Friendship Ended With Duolingo, Now ‘Learn Korean With BTS’ Is My Best Friend

If, like me, you’ve found yourself with some spare time during this self-isolation period, you’ve probably told yourself and your friends that you’ll come out on the other side of it having mastered another language. 

And, if you’re an Army, you probably are also spending it scrolling through blogs and Twitter searching for translations of interviews of your ultimate biases and the latest episodes of BTS’ reality TV series’ Run BTS!

Well, lucky for us, our Bangtan Boys want to help us all achieve that goal with Learn Korean with BTS, a new Korean language learning program starring BTS members.

Move over Duolingo, my ultimate biases Jin, J-Hope and Jimin are here. 

What is ‘Learn Korean With BTS’?

Announced in a press conference by BTS’ managing company Big Hit Entertainment, Learn Korean With BTS is a series of educational videos about Korean language and culture. Designed to teach us Korean expressions and vocabulary, it’s not only a new video series but a first of its kind in the K-Pop industry. 

According to Teen Vogue, the series, which will be available for free from Big Hit’s fan community platform website Weverse, will consist of 30 episodes, each about three minutes, and of various levels of Korean. The first three episodes will launch later today at 3PM AEST with future episodes released weekly on Mondays at 10PM AEST.

And, look, if we end up having to stay indoors for another six months, it’ll be nice to know my boys Jimin and Hobi are here for you and me, and each other.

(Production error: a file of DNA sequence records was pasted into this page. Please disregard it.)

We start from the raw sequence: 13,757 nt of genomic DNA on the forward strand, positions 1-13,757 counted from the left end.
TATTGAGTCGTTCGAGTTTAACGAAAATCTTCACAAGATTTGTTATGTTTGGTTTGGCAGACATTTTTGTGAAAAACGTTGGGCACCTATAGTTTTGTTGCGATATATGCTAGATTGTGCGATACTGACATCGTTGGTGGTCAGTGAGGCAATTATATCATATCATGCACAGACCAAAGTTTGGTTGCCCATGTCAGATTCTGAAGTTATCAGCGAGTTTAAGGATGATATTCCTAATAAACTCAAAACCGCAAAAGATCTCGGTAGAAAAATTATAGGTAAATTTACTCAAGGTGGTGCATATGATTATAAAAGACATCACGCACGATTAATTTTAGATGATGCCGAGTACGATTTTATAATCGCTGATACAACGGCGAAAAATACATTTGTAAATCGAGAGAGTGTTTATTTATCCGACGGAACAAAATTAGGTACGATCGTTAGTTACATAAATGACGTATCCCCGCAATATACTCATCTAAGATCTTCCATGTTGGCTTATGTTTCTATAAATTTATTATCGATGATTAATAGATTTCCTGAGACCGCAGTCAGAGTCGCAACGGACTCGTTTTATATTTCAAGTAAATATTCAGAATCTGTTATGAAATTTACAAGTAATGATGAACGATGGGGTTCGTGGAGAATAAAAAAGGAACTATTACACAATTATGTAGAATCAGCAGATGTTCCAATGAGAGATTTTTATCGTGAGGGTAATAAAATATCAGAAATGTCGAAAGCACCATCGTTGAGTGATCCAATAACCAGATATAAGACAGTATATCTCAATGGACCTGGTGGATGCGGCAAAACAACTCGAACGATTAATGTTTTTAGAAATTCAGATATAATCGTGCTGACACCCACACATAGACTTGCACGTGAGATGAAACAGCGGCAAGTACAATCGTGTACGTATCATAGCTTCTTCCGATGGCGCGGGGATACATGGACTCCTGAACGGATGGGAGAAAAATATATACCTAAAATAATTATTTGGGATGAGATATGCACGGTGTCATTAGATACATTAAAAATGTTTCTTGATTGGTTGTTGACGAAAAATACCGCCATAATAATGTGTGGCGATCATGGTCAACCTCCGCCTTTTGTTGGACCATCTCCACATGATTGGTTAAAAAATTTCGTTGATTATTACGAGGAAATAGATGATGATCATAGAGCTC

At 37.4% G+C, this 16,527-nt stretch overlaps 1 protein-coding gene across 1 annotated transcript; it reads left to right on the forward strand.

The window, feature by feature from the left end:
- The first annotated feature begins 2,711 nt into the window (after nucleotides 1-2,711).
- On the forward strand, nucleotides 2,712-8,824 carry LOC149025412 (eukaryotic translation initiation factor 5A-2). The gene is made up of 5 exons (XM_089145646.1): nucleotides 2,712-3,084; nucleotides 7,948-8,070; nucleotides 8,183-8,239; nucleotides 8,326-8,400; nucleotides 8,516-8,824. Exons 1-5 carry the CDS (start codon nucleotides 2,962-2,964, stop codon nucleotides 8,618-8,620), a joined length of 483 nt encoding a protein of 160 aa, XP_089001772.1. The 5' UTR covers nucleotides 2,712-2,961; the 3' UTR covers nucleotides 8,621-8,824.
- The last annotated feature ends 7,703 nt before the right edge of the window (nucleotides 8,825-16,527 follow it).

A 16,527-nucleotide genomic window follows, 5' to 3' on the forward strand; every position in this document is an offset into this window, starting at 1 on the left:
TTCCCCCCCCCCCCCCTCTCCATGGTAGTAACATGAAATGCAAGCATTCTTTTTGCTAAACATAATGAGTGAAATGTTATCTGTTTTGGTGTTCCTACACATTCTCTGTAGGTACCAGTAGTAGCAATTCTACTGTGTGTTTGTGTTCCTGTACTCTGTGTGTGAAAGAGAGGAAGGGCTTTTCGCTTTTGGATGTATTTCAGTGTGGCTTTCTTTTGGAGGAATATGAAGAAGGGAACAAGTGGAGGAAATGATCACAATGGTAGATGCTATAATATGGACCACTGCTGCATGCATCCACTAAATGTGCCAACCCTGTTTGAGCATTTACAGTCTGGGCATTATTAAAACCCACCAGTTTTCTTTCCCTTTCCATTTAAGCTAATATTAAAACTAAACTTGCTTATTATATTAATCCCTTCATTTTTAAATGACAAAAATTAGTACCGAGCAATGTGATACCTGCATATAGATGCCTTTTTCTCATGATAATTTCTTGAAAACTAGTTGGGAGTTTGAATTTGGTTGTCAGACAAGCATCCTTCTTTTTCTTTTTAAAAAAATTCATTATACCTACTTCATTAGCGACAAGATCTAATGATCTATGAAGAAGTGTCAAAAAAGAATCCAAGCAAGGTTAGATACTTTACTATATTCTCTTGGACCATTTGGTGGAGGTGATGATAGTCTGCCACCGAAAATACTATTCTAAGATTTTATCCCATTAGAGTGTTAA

Me after six months in quarantine ready to be able to talk to my man Jin who doesn’t actually realise he’s my man yet but whatever.

But contrary to BTS Run!, don’t expect Suga and the others to teach us 

Sadly, the boys themselves won’t be virtually teaching us. Instead, Learn Korean With BTS will use clips and excerpts from various BTS TV shows, such as BTS Run!, Bangtan Bombs and BTS Episodes to teach us everyday Korean words, expressions, mannerisms and pronunciations. 

The curriculum is designed by Professor Heo Yong of Hankuk University, a private research based foreign affairs university in Seoul, Korea, and researchers at the Korean Language Contents Institute so you know it’s legit. 

And, according to Big Hit’s founder Bang Si-Hyuk, Learn Korean With BTS is the first in an exciting new initiative by the company to help K-Pop fans around the world understand the language and culture of our favourite singing and dancing boys.

“There are many fans who can’t enjoy Big Hit content to the fullest due to the language barrier,” he told fans in the announcement. “Foreign media point out that there is “more demand for learning Korean thanks to K-Pop,” but there are only limited ways our fans could learn Korean with ease.”

Playgrounds, hotels and more

Additionally, the company also announced plans for a town-wide concert and amusement park, BTS-themed hotels, books and more. More info on those will be released at a later stage. But, given the current state of social distancing and entertainment in this Covid-19 era, we can’t imagine the former venues appearing anytime soon.

Although, it would be pretty wild to live in a room completely made up of cursed Jin facial expressions. I’m talking the walls, cushions, blankets and towels, you name it his face is on it.

Ya know, like these:

Either way, thanks to these boys, I’ll finally be able to be like my more diehard friends and inform other Armys what J-Hope is actually rapping about in “Outro: Ego,” or what Jimin and V are saying to each other in their duet “Friends,” a song about them being soulmates. 

In the meantime, please rewatch these clips of BTS’ recent New York tour. Gimme more Carpool Karaoke pls. 

Julian Rizzo-Smith is a writer and producer. He also claims to be a vine historian, avid connoisseur of low-fi beats, indie hip hop and Kermit memes. In a perfect world, he’d be married to Tyler the Creator, own an Arcanine and a Lapras, and don his own Sailor Scouts uniform. He tweets @GayWeebDisaster, which is also, coincidentally, how one might describe him.

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